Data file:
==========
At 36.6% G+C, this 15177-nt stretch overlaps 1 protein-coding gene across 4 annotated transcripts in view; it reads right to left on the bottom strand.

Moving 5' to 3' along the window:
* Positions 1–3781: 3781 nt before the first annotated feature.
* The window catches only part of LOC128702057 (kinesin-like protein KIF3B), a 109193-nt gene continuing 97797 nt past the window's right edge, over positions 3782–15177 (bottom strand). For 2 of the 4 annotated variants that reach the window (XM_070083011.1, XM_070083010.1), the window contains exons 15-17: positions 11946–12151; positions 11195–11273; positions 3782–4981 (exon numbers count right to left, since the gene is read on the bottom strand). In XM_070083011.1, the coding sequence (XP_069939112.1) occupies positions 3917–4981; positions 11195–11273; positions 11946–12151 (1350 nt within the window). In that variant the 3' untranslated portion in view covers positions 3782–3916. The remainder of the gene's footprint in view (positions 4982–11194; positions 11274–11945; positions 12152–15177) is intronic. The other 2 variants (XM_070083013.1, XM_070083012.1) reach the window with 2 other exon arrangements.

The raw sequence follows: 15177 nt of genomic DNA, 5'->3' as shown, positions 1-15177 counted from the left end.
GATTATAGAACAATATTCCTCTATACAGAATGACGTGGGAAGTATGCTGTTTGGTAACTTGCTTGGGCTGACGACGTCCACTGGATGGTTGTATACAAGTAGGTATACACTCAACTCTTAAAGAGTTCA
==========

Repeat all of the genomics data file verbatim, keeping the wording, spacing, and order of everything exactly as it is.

At 36.6% G+C, this 15177-nt stretch overlaps 1 protein-coding gene across 4 annotated transcripts in view; it reads right to left on the bottom strand.

Moving 5' to 3' along the window:
* Positions 1–3781: 3781 nt before the first annotated feature.
* The window catches only part of LOC128702057 (kinesin-like protein KIF3B), a 109193-nt gene continuing 97797 nt past the window's right edge, over positions 3782–15177 (bottom strand). For 2 of the 4 annotated variants that reach the window (XM_070083011.1, XM_070083010.1), the window contains exons 15-17: positions 11946–12151; positions 11195–11273; positions 3782–4981 (exon numbers count right to left, since the gene is read on the bottom strand). In XM_070083011.1, the coding sequence (XP_069939112.1) occupies positions 3917–4981; positions 11195–11273; positions 11946–12151 (1350 nt within the window). In that variant the 3' untranslated portion in view covers positions 3782–3916. The remainder of the gene's footprint in view (positions 4982–11194; positions 11274–11945; positions 12152–15177) is intronic. The other 2 variants (XM_070083013.1, XM_070083012.1) reach the window with 2 other exon arrangements.

The raw sequence follows: 15177 nt of genomic DNA, 5'->3' as shown, positions 1-15177 counted from the left end.
GATTATAGAACAATATTCCTCTATACAGAATGACGTGGGAAGTATGCTGTTTGGTAACTTGCTTGGGCTGACGACGTCCACTGGATGGTTGTATACAAGTAGGTATACACTCAACTCTTAAAGAGTTCA